I admit I had a flash of concern that a few participants might unwisely overestimate their chances of ending up immune by participating in a trial, chances I'm assuming will in practice be similar to a "come in and let this radioactive spider bite you" trial.

    I'm sure they're lecturing, though.
     
  16. Cave Man thread starter macrumors 604

    Cave Man

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    These trials (usually phase 2 or 3) are based upon a statistical likelihood that some of the individuals will get infected just living their lives. By comparing those who get the vaccine vs. those who do not (using an at-risk group, such as gay men in the US or heterosexual persons in Africa), then if there's a statistical decrease in those who receive the vaccine it would be suggestive of protection.
     
  17. .Andy macrumors 68030

    .Andy

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    It could be a few different things. Firstly the trial Gelfin is alluding to is probably distinct from the one done in thailand mentioned by cave man in the OP.

    For a trail of vaccine efficacy you need to use a high-risk population which is why africa and se asia or groups like prostitutes are often used for vaccine trials. Recruiting people from a low risk population means that you would need hundreds of thousands of people in the trial (usually not feasible) for enough events to to happen to obtain statistically significant results.

    On the other hand there are lots of things that you can test in a low risk control population. For instance a survey of risky HIV behaviours i.e. unprotected sex, barrier contraceptive use, needle-sharing etc to guide public policy. Or if you're going down the biological path then as gelfin said you can use blood for in vitro work. Or alternatively test the side effects of a vaccine or new drugs in a healthy population (with remuneration of course). There's an infinite amount of studies one could do to understand HIV without direct studying it. Remember that the host is as important, if not more important the than virus itself in this infection :).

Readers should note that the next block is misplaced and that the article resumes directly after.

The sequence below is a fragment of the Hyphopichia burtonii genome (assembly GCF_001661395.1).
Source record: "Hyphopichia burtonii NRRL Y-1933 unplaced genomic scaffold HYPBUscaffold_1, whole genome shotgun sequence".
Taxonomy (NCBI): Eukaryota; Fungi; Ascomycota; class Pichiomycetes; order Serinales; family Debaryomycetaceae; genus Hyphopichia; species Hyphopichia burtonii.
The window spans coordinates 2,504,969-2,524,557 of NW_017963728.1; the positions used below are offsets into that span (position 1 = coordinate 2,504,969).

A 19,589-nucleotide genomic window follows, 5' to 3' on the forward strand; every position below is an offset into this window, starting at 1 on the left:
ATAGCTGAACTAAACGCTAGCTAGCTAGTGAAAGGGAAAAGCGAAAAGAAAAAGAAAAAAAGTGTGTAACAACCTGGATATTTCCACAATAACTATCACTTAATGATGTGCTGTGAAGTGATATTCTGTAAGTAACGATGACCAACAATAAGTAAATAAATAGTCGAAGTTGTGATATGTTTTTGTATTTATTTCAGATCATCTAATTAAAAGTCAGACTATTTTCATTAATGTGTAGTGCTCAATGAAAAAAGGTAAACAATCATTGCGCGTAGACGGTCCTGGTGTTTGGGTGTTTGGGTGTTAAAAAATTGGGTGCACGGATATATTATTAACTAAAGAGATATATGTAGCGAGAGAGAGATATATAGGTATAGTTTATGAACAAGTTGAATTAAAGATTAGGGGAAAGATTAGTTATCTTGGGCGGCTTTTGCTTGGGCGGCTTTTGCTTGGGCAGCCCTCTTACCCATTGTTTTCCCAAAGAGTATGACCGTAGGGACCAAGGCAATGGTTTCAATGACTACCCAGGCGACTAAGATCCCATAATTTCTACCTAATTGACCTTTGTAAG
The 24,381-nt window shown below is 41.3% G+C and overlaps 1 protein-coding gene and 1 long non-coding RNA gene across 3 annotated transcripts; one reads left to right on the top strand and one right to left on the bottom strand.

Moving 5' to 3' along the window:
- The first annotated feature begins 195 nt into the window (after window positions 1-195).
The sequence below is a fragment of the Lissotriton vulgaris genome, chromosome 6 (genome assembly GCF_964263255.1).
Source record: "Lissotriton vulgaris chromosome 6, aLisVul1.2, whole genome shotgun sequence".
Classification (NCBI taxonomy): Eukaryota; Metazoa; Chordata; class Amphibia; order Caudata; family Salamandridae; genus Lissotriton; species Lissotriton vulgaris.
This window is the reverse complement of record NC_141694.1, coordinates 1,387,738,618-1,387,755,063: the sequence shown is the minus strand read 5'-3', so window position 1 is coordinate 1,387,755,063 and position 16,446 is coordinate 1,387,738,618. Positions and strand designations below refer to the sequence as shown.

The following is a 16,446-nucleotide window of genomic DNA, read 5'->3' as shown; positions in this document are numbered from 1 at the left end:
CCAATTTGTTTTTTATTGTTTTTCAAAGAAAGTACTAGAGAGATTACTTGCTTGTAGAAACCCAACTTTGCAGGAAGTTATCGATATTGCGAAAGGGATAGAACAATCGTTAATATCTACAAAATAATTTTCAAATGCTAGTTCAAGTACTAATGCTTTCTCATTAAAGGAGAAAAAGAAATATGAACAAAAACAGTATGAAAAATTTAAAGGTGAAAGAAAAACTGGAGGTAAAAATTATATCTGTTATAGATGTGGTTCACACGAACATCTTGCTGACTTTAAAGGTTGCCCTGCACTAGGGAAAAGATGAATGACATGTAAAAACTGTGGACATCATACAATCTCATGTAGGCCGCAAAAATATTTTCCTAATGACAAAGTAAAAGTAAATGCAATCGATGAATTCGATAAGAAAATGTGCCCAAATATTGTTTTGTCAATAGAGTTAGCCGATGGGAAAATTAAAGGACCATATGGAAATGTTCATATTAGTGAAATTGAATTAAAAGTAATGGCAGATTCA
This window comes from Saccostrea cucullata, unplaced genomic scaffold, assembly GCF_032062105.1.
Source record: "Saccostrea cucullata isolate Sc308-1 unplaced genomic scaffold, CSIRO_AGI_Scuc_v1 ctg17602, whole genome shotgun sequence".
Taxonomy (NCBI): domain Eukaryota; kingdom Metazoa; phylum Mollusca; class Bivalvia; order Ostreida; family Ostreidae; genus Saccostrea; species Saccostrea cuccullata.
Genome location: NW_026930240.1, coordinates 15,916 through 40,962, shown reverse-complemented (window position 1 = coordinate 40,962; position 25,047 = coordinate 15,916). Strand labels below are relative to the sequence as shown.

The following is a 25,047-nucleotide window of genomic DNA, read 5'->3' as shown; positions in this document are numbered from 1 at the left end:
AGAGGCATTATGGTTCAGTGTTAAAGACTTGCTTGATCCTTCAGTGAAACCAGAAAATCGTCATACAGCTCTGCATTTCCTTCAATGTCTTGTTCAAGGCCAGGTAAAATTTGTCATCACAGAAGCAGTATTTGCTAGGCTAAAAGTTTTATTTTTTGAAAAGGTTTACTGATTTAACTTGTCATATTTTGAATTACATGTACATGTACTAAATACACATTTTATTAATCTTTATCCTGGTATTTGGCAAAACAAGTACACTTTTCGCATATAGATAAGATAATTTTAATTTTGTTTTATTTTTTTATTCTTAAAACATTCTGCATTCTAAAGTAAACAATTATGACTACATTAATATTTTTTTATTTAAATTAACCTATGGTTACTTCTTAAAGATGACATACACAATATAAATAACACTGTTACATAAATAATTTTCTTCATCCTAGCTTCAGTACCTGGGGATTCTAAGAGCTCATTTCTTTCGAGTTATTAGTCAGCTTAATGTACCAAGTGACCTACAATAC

18. Shivetya macrumors 65816

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    Doesn't remove HIV from bloodstream so are they essentially carriers? In other words, while they might not contract it they still cannot have safe contact?
     
  19. Cave Man thread starter macrumors 604

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    This vaccine appears to prevent infection. Without infected cells, one is protected from infection (and thus cannot transmit). They will have to improve efficacy for licensure, but this is the only vaccine in history that prevents infection. A good start, but a ways to go.
     
  20. Eraserhead macrumors G4

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    Well as i've been reading in a book called wisdom of the whores needle exchanges and accessible condom supplies and lube to the at risk groups (In most of the world: gays, sex workers and drug injectors) work pretty well.

    Sadly many countries don't like helping those people much.
     
  21. Veldek macrumors 68000

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    The only thing they say is that "the low number of patients at least requires a bigger test group".

    Good to hear :)

    There's one other thing I forgot to mention from the article: the vaccine only decreases the odds of getting the illness. Unlike other vaccines it doesn't soothe the course of it.
     
  22. leekohler macrumors G5

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  23. sushi Moderator emeritus

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    Agree.

    Agree.

    Another virus that needs work is the Herpes family of virus.

    The virus is our biggest threat to our survival. HIV has been around since the 50's or maybe earlier. We still don't have a cure or vaccine for it.

    Makes me wonder how bad the next one will be.
     
  24. Cave Man thread starter macrumors 604

    Cave Man

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    I feel the same way about alcohol, tobacco, fatty foods, etc., etc. We should ban all of those because they cause so many fatal diseases. :p